Ferry rules raising anxiety - Security proposals could mean long waits

By Victor Balta
Everett Herald Writer


Everett, WA - Proposed security measures from the U.S. Coast Guard that could require intensive screening in the most extreme circumstances have state ferries officials and passengers concerned.

The new rules are expected by July 1, and the wait is creating anxiety among commuters who already have long waits and ferry officials who worry the changes will be costly and time-consuming.

"It's a tough balance," ferry spokeswoman Patricia Patterson said. "On one hand, you've got to allow people like the Washington State Ferries to stay in business, but on the other hand, you have to make sure people feel safe."

The proposed rules are part of the Maritime Transportation Security Act signed by President Bush in November. The act calls for new security measures to be implemented and enforced by July 2004.

"We're not trying to alarm people, but if you look at the extremes of the issue, we think people do need to take note," Patterson said. "The most onerous of the regulations would only be in place under the most severe circumstances. If we were at that place in the world, in my mind, I'm thinking a lot of people wouldn't even be going to work."

Still, a requirement that the ferries be prepared to have such a stringent security system in place could be costly, Patterson said. Security upgrades could cost millions of dollars, and the ferry system already is strapped for cash.

"That's a big investment, which is another concern for us," Patterson said. "Frankly, we would hope the federal government would fund the mandate."

Cathy Opray of Everett, who was waiting Monday for the ferry to Clinton and rides it at least once a week, didn't take kindly to the possible security upgrades.

"It's like all of these security things," she said. "If something is going to happen, it's going to happen regardless of what they try to do to stop it."

She said longer waits would mean fewer people riding the ferries.

"I think I'd just drive around" to Whidbey Island, Opray said. "The view's going to be a lot nicer, and there would be less stress. They're going to scare a lot of people away."

That's what has U.S. Reps. Rick Larsen, D-2nd District, and Jay Inslee, D-1st District, concerned. Both congressmen say the Coast Guard needs to acknowledge the critical role the ferry system plays in the state.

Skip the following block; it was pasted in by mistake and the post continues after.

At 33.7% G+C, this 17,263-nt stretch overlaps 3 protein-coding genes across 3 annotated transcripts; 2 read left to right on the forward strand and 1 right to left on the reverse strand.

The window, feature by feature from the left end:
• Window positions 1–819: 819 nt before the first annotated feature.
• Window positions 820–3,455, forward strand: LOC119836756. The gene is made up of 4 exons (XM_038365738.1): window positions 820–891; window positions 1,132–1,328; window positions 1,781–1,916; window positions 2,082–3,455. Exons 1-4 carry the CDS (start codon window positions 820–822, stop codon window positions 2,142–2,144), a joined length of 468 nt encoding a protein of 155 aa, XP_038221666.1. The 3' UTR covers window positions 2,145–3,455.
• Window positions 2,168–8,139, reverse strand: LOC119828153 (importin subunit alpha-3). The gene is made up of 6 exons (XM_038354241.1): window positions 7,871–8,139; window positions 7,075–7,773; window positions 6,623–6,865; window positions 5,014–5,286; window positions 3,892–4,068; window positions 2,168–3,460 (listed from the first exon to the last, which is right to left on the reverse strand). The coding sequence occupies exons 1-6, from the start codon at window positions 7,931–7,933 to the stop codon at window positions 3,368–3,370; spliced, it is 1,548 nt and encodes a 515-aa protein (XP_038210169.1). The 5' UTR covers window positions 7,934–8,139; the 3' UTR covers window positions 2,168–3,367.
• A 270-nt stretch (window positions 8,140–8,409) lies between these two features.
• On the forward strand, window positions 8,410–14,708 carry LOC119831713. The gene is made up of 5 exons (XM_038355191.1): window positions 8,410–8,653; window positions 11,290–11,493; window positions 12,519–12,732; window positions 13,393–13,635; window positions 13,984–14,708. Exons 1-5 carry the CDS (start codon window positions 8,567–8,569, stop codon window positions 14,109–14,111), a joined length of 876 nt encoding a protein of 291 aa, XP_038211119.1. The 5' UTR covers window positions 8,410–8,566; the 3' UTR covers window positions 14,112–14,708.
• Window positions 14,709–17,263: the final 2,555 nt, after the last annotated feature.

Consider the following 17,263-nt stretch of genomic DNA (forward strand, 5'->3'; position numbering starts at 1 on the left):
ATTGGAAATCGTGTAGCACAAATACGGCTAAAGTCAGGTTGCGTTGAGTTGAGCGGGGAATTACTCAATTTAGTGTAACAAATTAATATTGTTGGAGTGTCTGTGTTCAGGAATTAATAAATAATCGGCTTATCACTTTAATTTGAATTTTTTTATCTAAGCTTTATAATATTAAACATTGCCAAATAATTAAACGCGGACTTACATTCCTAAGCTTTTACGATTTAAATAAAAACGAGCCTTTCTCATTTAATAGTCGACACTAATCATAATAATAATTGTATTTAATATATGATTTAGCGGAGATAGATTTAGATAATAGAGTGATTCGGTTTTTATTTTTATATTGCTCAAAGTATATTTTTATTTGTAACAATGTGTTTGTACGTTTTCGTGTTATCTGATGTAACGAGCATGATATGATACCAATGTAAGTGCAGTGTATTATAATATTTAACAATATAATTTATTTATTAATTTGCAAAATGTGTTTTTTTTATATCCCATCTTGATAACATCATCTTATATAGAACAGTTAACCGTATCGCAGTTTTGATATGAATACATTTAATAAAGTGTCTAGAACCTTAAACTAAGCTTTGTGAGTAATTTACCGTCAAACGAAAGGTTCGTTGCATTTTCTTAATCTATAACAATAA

"Anything that hinders our ferries from moving will run the state into the ground," Larsen said, adding they are not simply joyrides for tourists.

"The ferries are part of our transportation system, and that transportation system creates jobs in the Northwest," he said.

The state ferry system carries about 26 million riders each year to 20 terminals in Washington and British Columbia. The ferries can carry up to 2,500 passengers per trip, depending on the type of boat.

Inslee, whose home is on Bainbridge Island, said he knows that delays would make commutes difficult.

"I've run down that ramp many times and been the last one on the boat," he said. "We wouldn't want to lose that convenience."

Inslee said he is confident the Coast Guard recognized some of its proposals were too extreme and will strike a balance between security and ease of transportation.

"I think the Coast Guard got the message after the last discussion," he said. "I think we will end up with rules that do both."

The Coast Guard last fall came up with "a laundry list" of possible new rules, Patterson said, ranging from measures that are essentially in place now to the most extreme case of searching every car.

The new rules will take effect on an interim basis as soon as they come out. The Coast Guard will take public comments until November. Then, the rules will be final, but they won't be fully enforced until July 1, 2004.

Patterson said it's likely that only in the event of a "red alert," the absolute highest terrorism threat alert provided by the Homeland Security Department, would every car and passenger be checked. Officials say that process could take up to two hours for each ferry trip.

Since its inception in March 2002, the Homeland Security Department's color-coded terrorism alert system has never gone to red alert.

It has reached an "orange alert," which means a "high risk," four times, most recently for 10 days after terrorists struck in Saudi Arabia and Morocco on May 20. Seventy-five people were killed, including eight Americans.

The alert has been at yellow, or "elevated risk," and never gone to the lowest two levels.

Larkin Van Horn, an artist from Clinton who rides the ferry to Mukilteo up to three times a week, said heightened security since the Sept. 11, 2001 terrorist attacks doesn't make her feel safer.

"I don't believe it," she said. "They're taking this way too far. When it's our time to go, it's our time."


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